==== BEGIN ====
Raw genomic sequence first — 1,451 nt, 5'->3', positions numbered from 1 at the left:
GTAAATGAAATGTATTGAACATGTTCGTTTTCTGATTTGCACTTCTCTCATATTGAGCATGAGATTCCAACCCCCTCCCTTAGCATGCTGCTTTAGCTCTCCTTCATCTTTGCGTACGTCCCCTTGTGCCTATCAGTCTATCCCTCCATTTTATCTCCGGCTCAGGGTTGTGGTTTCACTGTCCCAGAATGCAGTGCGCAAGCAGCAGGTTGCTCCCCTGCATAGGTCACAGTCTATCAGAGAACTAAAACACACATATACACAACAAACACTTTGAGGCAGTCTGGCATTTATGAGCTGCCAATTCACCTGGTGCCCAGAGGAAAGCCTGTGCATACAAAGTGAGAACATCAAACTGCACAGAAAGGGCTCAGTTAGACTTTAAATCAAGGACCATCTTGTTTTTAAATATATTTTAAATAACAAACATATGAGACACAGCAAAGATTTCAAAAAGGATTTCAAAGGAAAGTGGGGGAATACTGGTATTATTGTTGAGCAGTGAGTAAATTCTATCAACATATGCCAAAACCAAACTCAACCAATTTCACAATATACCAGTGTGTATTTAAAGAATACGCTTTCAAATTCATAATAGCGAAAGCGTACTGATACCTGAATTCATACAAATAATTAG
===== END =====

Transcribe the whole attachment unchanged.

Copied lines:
Raw genomic sequence first — 1,451 nt, 5'->3', positions numbered from 1 at the left:
GTAAATGAAATGTATTGAACATGTTCGTTTTCTGATTTGCACTTCTCTCATATTGAGCATGAGATTCCAACCCCCTCCCTTAGCATGCTGCTTTAGCTCTCCTTCATCTTTGCGTACGTCCCCTTGTGCCTATCAGTCTATCCCTCCATTTTATCTCCGGCTCAGGGTTGTGGTTTCACTGTCCCAGAATGCAGTGCGCAAGCAGCAGGTTGCTCCCCTGCATAGGTCACAGTCTATCAGAGAACTAAAACACACATATACACAACAAACACTTTGAGGCAGTCTGGCATTTATGAGCTGCCAATTCACCTGGTGCCCAGAGGAAAGCCTGTGCATACAAAGTGAGAACATCAAACTGCACAGAAAGGGCTCAGTTAGACTTTAAATCAAGGACCATCTTGTTTTTAAATATATTTTAAATAACAAACATATGAGACACAGCAAAGATTTCAAAAAGGATTTCAAAGGAAAGTGGGGGAATACTGGTATTATTGTTGAGCAGTGAGTAAATTCTATCAACATATGCCAAAACCAAACTCAACCAATTTCACAATATACCAGTGTGTATTTAAAGAATACGCTTTCAAATTCATAATAGCGAAAGCGTACTGATACCTGAATTCATACAAATAATTAG